Fragile Philosophy

Origins: Skewering Darwinism’s ‘science of the gaps’

Bethell concludes that “the science of Darwinism amounts to little more than the ‘wedding’ of materialism and Progress. We have seen that if materialism is true, then Darwinism—or something very much like it—must also be true. But materialism is highly implausible and has been widely challenged.

 

Darwin’s House of Cards (Discovery) by Tom Bethell is not the hurricane that will collapse the evolution empire, but it’s a gusty and gutsy look at a dogma edging beyond its sell-by date—and that makes it our Book of the Year for exploring the origins of the world and of life. Today’s progressives aren’t progressive: They are defending mid-19th-century scientific understanding. As Bethell writes: “Darwin and his contemporaries had no way of knowing just how complex a cell is. Today it is sometimes compared to a high-tech factory. But a cell is far more complex than that. For one thing, factories can’t replicate themselves.”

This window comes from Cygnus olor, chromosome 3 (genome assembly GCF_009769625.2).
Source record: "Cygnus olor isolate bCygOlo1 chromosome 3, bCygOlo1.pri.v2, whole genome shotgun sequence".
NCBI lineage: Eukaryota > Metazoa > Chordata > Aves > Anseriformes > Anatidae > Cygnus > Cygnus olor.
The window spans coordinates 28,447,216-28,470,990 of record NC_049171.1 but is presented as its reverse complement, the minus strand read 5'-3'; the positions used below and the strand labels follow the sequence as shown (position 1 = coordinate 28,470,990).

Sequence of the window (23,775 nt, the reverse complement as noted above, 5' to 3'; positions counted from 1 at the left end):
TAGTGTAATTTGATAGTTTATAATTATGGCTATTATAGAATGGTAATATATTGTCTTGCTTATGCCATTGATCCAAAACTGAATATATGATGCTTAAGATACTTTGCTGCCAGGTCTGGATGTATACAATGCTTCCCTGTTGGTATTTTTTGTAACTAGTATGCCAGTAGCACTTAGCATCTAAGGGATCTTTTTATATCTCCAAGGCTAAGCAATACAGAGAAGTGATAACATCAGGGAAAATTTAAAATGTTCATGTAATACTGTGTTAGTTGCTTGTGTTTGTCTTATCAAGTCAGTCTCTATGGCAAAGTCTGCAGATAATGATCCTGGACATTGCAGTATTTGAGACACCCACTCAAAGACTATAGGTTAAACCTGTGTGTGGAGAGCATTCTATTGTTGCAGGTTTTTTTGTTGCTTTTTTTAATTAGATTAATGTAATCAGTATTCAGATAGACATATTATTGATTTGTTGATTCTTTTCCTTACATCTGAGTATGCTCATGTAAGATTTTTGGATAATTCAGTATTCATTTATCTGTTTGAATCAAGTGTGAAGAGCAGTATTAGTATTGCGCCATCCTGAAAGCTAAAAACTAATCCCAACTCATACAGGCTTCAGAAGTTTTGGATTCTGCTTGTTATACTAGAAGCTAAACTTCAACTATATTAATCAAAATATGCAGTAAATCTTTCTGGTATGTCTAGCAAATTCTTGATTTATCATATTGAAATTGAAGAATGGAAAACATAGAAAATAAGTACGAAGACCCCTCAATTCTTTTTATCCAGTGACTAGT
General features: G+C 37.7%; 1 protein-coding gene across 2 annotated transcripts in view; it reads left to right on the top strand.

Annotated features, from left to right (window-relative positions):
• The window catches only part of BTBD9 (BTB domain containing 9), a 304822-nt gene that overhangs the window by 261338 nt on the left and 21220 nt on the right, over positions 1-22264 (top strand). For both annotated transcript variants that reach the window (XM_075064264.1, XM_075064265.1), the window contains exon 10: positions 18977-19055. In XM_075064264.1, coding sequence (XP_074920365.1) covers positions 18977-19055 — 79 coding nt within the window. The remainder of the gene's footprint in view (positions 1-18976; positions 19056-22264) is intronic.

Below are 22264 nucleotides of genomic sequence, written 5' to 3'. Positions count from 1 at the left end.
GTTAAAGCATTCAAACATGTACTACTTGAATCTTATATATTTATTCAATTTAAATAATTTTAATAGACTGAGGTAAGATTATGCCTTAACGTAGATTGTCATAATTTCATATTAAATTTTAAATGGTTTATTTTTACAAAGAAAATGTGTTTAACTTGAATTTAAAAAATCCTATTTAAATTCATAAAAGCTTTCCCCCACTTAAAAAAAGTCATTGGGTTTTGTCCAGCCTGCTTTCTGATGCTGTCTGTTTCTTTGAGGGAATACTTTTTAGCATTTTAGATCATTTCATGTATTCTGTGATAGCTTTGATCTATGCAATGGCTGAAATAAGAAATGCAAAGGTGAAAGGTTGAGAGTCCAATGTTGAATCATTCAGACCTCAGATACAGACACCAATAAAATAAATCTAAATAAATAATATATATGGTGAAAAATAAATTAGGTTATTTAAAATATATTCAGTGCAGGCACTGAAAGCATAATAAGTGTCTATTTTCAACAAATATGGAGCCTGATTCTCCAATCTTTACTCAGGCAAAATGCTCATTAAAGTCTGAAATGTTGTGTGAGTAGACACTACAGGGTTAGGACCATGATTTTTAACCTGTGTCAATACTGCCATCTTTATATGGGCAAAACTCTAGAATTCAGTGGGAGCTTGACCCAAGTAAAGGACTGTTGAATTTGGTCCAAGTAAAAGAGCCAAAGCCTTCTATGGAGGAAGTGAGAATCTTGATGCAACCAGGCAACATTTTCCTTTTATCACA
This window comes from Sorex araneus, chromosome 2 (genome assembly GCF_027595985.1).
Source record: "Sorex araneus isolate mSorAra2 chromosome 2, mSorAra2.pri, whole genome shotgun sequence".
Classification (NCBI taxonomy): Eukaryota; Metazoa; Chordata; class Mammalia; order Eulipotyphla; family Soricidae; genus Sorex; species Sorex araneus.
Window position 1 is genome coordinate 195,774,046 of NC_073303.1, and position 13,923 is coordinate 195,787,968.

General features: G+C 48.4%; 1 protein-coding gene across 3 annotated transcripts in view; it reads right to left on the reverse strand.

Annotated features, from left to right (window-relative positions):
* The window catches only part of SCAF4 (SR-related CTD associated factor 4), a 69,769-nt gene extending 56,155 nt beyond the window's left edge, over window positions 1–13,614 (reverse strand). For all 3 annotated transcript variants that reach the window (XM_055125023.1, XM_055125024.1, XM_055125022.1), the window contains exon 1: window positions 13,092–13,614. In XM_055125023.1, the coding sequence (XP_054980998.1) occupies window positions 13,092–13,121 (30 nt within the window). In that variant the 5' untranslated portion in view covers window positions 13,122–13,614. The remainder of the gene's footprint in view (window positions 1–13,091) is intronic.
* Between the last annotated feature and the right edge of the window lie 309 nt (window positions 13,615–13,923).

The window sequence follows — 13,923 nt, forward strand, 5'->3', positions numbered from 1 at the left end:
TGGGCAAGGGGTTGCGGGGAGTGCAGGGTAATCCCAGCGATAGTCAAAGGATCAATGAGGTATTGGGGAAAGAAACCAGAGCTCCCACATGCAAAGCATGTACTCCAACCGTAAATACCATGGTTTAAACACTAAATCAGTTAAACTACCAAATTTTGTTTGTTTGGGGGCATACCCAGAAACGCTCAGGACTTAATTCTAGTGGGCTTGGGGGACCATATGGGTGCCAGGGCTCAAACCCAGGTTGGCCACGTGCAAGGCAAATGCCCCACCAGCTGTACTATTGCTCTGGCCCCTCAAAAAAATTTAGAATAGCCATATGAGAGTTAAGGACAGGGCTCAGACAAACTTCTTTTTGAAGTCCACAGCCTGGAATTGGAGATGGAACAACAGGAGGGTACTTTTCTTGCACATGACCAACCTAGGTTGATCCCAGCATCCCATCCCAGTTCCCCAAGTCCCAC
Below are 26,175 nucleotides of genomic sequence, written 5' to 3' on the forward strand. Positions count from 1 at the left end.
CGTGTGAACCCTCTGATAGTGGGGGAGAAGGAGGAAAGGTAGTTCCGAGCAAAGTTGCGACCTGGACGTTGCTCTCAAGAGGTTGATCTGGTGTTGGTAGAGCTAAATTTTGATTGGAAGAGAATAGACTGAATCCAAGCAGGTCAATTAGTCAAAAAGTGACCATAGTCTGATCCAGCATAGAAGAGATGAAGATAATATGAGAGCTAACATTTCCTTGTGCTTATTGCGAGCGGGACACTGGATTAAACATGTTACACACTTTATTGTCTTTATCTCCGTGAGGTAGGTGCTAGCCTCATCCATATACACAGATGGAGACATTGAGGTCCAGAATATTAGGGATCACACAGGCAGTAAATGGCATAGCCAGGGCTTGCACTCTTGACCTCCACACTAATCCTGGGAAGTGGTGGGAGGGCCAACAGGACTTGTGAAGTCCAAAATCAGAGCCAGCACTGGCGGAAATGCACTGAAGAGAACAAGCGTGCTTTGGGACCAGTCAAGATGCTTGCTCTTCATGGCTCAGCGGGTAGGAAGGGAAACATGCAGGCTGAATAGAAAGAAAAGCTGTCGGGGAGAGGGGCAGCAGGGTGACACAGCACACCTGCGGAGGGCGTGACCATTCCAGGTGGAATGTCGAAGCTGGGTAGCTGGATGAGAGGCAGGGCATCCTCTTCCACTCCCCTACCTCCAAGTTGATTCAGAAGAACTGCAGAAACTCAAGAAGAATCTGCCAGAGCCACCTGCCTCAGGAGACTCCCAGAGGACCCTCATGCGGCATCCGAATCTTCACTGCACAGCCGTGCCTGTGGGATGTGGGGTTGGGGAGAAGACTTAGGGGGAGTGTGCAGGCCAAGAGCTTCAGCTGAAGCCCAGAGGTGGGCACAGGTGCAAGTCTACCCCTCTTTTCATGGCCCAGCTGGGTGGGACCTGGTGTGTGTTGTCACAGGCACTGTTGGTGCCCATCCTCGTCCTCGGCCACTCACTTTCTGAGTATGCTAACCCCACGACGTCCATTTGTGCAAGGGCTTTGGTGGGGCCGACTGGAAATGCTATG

Bethell punctures Darwin defender Kenneth Miller’s “God of the gaps” critique, which some theistic evolutionists have mimicked. Miller sneers that “as humans began to find material explanations for ordinary events, the gods broke into retreat.” He skewers creationists for their faith in God’s action and their refusal to give up on finding theistic explanations. But the retreat is going the other way these days: Darwinists lack adequate materialist explanations, so Miller requests faith in “scientific progress” and says we should not assume “that science will never come up with” an explanation.

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